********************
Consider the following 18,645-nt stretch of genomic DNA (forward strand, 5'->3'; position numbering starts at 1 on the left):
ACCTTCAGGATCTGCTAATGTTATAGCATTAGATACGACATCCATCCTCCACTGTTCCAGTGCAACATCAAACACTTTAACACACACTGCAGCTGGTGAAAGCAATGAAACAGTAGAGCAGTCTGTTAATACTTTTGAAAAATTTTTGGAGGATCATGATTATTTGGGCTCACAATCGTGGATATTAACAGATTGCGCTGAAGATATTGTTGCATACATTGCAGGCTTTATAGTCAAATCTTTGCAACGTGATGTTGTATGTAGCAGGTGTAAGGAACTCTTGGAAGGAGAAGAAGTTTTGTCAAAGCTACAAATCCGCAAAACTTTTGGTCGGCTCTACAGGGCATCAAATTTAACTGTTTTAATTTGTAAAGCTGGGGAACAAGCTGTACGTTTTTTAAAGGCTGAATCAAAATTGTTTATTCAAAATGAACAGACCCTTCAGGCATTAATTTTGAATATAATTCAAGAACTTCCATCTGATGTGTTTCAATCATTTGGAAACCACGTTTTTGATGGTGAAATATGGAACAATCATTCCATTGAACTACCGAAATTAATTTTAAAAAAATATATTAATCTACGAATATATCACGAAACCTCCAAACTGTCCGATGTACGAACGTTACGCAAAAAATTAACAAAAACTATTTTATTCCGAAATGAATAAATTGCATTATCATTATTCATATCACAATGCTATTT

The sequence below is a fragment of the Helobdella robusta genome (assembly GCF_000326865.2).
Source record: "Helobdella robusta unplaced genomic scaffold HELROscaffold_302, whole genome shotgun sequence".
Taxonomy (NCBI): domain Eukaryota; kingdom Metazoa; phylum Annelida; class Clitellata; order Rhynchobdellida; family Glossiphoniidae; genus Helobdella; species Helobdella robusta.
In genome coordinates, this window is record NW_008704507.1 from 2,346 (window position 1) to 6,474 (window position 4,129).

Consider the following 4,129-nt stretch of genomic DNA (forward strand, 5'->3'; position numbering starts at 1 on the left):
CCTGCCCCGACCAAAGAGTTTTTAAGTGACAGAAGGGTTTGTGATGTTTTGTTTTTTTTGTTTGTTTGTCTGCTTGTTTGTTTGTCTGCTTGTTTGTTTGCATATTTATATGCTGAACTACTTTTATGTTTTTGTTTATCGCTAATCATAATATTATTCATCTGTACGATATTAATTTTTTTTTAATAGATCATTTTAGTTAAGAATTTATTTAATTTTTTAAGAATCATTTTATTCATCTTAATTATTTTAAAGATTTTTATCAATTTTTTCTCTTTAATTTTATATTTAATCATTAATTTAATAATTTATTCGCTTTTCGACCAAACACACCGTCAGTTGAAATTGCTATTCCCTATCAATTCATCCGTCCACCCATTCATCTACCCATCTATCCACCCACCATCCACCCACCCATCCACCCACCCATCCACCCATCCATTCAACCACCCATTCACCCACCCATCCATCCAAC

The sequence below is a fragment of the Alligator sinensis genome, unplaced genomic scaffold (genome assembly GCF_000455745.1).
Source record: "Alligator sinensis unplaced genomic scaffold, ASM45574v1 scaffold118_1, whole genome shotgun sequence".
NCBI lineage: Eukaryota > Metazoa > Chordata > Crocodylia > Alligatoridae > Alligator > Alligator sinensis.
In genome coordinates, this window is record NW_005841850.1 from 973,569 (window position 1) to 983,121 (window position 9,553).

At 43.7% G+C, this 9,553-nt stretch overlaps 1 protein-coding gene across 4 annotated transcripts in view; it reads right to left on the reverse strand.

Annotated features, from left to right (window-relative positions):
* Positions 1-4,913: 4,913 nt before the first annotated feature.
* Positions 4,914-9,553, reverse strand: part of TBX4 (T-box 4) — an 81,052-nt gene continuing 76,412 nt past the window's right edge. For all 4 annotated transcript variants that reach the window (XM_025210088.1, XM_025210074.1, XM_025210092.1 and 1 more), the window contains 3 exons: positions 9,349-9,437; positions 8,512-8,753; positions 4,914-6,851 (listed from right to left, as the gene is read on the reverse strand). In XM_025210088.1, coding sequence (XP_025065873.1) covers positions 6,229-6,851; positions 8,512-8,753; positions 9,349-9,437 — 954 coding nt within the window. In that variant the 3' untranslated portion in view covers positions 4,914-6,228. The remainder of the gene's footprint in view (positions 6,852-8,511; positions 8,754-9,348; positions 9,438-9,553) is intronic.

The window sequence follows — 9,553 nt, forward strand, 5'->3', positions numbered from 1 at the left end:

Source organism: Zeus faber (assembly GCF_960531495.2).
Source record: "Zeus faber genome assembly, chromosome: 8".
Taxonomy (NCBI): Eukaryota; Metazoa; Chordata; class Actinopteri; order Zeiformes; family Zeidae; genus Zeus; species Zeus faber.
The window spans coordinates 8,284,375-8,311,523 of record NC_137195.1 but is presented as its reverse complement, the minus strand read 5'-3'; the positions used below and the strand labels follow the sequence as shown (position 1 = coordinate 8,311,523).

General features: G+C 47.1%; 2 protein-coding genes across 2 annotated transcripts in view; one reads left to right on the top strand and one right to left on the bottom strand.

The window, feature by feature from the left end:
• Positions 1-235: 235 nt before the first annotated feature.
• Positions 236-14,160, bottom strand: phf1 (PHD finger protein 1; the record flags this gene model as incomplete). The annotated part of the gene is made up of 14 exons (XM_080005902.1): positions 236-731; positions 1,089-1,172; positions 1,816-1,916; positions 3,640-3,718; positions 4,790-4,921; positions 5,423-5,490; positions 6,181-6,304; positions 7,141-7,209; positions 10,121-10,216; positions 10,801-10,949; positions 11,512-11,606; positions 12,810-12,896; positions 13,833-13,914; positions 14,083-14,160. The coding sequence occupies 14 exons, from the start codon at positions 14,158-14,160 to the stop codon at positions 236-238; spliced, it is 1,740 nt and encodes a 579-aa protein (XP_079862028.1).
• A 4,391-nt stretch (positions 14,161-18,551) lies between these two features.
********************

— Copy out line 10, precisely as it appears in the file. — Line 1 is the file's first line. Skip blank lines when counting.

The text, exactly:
Source record: "Alligator sinensis unplaced genomic scaffold, ASM45574v1 scaffold118_1, whole genome shotgun sequence".